Atan Ota land dispute: Family seeks Obasanjo’s intervention

Following a decision of the Court of Appeal sitting in Ibadan on the ownership of some parcels of land at Ajelanwa Olowo Igbo village and Kajola Iboro village via Atan Ota, Ogun state, the Oyeyemi Asalu family has approached former president, Chief Olusegun Obasanjo, to intercede on their behalf so that they can get what duly belongs to them.

It was gathered that shortly after the Oyeyemi Asalu family lost at the appellate court, the family heads summoned a meeting where a resolution was reached that the family should seek the assistance of former President Obasanjo.

It will be recalled that the Court of Appeal had in a suit delineated CA/IB/115/2016, set aside the judgment of an Ogun state high court which granted statutory right of occupancy on the parcels of land situate at Ajelanwa Olowo Igbo village and Kajola Iboro village via Atan Ota, Ogun state to the Oyeyemi Asalu family.

The court in its unanimous decision dismissed the suit filed by respondents, Oba Samuel Olufemi Ojugbele and four others for themselves and on behalf of members of the Oyeyemi Asalu family of Iga, Isalu Ota and awarded a cost of N250, 000 against the family.

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The court had held that the appellants have the right to appoint Alhaji Mutairu Owoeye, Ganiyu Owoeye and Tunde (A.K.A One hour) and the seventh to ninth appellants, as agents over the land in dispute and had in its judgment declared that the respondents were the persons entitled to statutory right of occupancy over the disputed land.

Dissatisfied, the appellants Alhaji Yekini Solabi, Lamina Solabi, Jimoh Solabi, Fasasi Solabi, Ibrahim Solabi and their agents Alhaji Mutairu Owoeye and Ganiyu Owoeye appealed the judgment and urged the court to set it aside.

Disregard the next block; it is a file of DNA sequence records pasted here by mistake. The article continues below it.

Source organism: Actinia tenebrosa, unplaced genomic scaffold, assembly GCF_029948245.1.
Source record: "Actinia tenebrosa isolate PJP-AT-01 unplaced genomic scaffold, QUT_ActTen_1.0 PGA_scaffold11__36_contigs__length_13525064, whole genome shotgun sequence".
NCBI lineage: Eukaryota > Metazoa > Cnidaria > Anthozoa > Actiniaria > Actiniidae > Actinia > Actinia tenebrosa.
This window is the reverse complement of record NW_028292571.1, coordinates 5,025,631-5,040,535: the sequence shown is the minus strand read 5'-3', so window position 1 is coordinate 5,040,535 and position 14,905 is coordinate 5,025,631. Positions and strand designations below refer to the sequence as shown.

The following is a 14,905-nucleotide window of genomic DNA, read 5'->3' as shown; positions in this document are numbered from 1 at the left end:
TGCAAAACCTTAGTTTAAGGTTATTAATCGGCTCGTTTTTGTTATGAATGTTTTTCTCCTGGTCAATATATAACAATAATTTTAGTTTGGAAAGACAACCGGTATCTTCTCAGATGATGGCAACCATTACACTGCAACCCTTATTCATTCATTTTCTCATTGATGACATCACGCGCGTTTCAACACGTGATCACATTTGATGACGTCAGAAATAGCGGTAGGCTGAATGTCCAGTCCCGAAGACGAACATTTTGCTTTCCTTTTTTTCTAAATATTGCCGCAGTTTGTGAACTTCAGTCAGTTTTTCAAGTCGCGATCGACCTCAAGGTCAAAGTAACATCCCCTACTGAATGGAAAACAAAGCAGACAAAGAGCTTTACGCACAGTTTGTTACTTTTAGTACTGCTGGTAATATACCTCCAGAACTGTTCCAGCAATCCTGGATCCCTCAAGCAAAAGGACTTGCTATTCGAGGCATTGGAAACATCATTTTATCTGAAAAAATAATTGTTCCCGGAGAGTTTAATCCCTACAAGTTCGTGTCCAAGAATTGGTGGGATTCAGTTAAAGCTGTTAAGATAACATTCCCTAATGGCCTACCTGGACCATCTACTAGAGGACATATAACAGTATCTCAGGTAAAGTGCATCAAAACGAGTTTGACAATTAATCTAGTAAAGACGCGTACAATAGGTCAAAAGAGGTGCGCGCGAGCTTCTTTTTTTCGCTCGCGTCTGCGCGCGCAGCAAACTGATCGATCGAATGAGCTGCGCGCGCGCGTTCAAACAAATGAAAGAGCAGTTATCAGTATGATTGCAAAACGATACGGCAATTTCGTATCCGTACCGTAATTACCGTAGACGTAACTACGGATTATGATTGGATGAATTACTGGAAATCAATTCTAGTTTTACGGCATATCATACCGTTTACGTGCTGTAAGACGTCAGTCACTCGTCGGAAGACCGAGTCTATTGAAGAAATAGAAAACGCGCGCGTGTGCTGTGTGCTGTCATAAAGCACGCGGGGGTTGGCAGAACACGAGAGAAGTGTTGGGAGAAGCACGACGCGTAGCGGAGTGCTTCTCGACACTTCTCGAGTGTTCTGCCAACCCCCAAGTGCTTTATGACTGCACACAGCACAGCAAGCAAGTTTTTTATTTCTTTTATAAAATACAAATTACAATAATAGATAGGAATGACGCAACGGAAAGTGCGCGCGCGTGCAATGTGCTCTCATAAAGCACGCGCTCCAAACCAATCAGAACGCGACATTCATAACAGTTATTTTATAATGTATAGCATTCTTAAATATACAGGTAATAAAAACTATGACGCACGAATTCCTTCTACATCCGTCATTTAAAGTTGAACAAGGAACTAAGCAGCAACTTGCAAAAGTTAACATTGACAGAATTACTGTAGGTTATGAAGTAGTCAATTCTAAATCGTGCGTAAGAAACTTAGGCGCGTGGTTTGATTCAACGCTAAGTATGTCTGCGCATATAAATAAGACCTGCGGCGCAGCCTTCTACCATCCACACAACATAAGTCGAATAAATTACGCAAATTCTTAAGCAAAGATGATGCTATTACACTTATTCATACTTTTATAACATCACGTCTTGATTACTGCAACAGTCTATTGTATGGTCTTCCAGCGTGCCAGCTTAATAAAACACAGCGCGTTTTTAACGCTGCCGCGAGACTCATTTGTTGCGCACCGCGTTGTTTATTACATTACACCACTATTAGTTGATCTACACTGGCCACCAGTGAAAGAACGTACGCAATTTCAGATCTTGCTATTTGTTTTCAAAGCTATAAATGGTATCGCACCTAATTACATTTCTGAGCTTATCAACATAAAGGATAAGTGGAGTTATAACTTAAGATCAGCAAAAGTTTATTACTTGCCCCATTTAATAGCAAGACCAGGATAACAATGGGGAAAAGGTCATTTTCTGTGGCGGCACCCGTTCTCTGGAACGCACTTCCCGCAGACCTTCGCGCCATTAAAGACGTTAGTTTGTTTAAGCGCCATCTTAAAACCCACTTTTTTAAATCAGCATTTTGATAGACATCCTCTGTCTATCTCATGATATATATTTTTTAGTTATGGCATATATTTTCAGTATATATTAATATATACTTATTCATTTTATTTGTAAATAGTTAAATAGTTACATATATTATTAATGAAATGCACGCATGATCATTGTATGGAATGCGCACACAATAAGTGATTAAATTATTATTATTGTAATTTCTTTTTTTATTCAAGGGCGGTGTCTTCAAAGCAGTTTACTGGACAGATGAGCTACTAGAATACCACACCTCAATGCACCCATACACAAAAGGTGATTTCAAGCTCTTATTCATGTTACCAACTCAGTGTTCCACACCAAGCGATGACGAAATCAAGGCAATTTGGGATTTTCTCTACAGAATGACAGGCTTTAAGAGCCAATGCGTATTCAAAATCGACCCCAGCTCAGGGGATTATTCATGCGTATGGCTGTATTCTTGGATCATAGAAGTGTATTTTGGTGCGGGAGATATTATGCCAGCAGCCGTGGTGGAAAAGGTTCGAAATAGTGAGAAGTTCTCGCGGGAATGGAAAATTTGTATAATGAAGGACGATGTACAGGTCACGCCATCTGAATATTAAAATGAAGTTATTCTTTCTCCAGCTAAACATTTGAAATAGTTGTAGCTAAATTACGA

Resolving all the five issues raised in favour of the appellants, Justice Olukayode Bada in his lead judgment held that it was wrong for the lower court to have made an order of forfeiture against the appellants.

The court noted that though the respondents claimed that they are the direct children of Oyeyemi whom they said founded the disputed land but they failed to prove by evidence how the land was transferred from Oyeyemi down the line before it became their own.

Justice Bada held that, “it is evident that there is a serious contradiction in the case of the claimants as to the children or direct issue(s) of Oyeyemi. Which one is correct? Did Oyeyemi actually have a child or children? The implication of Oyeyemi having children as against a child is very clear in that, if he had children then claimants have decided to suppress their names. In my view, the claimants cannot be granted a declaration of title/statutory right of occupancy to the land that does not exclusively belong to them.”

Justice Bada further held that the trial judge ought to have made a finding of fact on whether Oyeyemi actually had children, adding that where a finding of fact was not made on a crucial issue like this and appeal will be allowed.

The court stated that the first to fourth respondents failed to prove their root of title to warrant judgment being given in their favour in the face of their failure to prove the transfer of land from the first founder to the present claimants without a break.

The appellate court added that it was an error on the part of the trial judge to state that the identity of the land was not in dispute stressing that the claimant took the issue with levity.

“The first to fourth respondents have not proved the identity of the land in dispute in this case, the lower court was wrong to have granted title to them,” the court added.

Consequently, the appellate court held that the respondents have not been able to establish customary tenancy, therefore, no such relationship existed between the respondents and the appellants.

Justice Bada held that the trial judge who knew that there was no pleading or evidence to support instances of where payment of tribute could be dispensed with still went ahead to raise it Suo Motu.

He further held that the lower court was in breach of the appellants constitutionally guaranteed right to fair hearing when it made an order of forfeiture against them especially when there was no evidence of customary tenancy between the parties.

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